At the same time, researchers from the University of Minnesota are conducting studies in the cleared areas to determine the effectiveness of several strategies to slow buckthorn’s return.
The restoration project began with a terrible grinding sound. Starting in early January, a tracked skidsteer with a masticating drum mounted on its front tore through the brush, shredding any and all wood, and spitting it out as chips. It made short work of vast swaths of invasive shrubs.
Other workers used brush saws to clear places the skidsteer couldn’t get. They daubed the stumps with herbicide to prevent them from growing back. Afterwards, the cleared areas were seeded with the types of plants that grew here historically (most of the seeds originated within ten miles).
It took several weeks of labor by young people with energy and muscles, guided by the company’s decades of experience. The work was done in winter when the ground was frozen to minimize damage to the soil. What was left after this winter’s work was a wide-open forest covered in wood chips.
Their efforts made the woods walkable, but the project is not nearly finished. The goal was not just to cut down the buckthorn, but to restore the land’s natural resistance to the imbalance of invasive species.
“I view restoration projects like this as trying to put landscapes on wellness programs,” says Bockenstedt. “Think of the invasive species as a patient having an infection. Our goal is to treat the cause not the symptoms, and build up the landscape’s ability to be more resistant to re-invasion by buckthorn and invasive species in the future.”
In the past 20 years, Stantec’s restoration staff have seen how that helps improve the success of the seeds that they distribute afterwards.
At the end of April, they burned a large prairie on the station’s Tanglewood property, suppressing nonnative grasses like brome and bluegrass, returning nutrients to the soil to feed the seeds they spread afterwards. In the years ahead, fires are planned in woodland areas too, as well as herbicide treatments, to prevent buckthorn re-growth and give native species an edge.
Fixing the sunlight fight
Almost as soon as the brush had been knocked down this winter, white posts with blue flags popped up in the woods. They marked plots where forestry researchers will manage and measure several seeding strategies.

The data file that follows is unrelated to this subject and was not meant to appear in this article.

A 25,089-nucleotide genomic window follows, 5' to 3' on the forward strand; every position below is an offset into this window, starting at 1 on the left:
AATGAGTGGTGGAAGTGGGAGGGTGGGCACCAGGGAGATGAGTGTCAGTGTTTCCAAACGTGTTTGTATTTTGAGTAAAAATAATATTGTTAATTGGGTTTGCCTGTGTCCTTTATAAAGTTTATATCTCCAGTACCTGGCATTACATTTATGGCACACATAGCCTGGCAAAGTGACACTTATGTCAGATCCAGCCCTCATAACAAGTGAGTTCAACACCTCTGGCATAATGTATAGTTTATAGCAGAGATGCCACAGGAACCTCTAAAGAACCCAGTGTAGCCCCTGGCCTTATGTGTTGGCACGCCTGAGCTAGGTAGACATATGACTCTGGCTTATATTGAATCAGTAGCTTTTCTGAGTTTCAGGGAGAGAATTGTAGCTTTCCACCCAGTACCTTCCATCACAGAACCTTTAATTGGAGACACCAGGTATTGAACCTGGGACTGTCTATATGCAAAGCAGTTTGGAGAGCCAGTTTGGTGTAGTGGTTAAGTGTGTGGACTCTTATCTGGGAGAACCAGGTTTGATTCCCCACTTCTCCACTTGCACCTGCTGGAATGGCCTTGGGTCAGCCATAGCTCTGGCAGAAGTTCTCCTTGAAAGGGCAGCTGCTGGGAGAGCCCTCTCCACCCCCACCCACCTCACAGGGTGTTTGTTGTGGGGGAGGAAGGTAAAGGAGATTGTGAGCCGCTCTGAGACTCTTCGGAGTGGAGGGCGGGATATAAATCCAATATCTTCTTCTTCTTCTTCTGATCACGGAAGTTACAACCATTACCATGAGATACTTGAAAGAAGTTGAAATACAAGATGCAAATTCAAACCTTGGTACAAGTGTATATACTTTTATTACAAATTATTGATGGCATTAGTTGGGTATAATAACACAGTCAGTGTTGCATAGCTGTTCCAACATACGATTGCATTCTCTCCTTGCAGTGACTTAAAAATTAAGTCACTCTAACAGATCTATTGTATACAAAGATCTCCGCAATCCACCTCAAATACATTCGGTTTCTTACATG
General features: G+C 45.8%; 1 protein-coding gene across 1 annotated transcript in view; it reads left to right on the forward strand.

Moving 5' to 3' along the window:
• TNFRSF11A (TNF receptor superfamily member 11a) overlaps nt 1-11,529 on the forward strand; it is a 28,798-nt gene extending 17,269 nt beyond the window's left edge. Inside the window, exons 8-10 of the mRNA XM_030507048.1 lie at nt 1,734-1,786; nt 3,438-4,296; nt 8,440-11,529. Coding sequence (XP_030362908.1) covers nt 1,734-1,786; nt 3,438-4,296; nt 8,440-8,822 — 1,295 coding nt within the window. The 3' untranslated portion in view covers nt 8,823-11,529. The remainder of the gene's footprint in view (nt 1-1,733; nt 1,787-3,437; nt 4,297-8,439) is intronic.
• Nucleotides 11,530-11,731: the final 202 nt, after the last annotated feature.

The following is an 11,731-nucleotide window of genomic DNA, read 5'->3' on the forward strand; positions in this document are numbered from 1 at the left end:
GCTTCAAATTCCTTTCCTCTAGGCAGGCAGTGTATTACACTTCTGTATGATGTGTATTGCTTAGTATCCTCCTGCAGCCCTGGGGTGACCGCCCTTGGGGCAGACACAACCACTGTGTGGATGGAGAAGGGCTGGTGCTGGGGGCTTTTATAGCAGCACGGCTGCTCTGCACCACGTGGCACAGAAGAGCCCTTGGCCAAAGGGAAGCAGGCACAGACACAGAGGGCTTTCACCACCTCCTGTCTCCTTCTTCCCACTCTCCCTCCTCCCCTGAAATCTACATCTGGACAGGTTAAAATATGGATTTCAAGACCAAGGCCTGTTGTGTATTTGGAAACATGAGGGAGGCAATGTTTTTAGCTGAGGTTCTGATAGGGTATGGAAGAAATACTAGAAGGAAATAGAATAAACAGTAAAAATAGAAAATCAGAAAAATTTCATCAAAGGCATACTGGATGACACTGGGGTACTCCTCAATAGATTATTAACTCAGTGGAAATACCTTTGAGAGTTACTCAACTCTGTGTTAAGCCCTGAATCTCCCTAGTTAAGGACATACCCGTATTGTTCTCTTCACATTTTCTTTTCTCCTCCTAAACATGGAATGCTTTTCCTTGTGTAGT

The “Cover It Up” project is seeking to better understand how to use native plants to stop buckthorn from growing back after clearing. It’s led by Drs. Mike Schuster and Peter Wragg of the University of Minnesota’s Invasive Terrestrial Plants and Pests Center, collaborating with Drs. Peter Reich and Lee Frelich. They are working on several recently-cleared lands around the Twin Cities area, including eight plots at the Research Station.
This spring, the researchers planted the plots with specific kinds of vegetation that once grew in these forests, but which were largely driven out during European settlement and buckthorn invasion. Species include Bottlebrush Grass, Brown-eyed Susan, Pennsylvania Sedge, and Elderberry bushes.
The idea is to see if heavy seeding can limit buckthorn by re-establishing the native plant community. In a couple years the project should provide valuable new data about what species have the best chance of winning the competition with buckthorn, by taking up light, space, and other resources.
Buckthorn is notoriously shade tolerant, which is why it has overtaken so much forest understory, but these experiments are intended to see if native plants can block enough light to slow down buckthorn regrowth.
Eventually perhaps, more Red-shouldered Hawks will fly through these forests, because they’ll be able to see their prey on the ground. And people will be able to explore the woods on something similar to its original carpet of vegetation. And when water falls from the sky, it will soak in, stay put, and keep more harmful runoff out of the St. Croix and other waters.
In the months ahead, we’ll continue sharing the story of our land restoration, the buckthorn research — and how it’s all connected to water.
Red-shouldered Hawk (Buteo lineatus)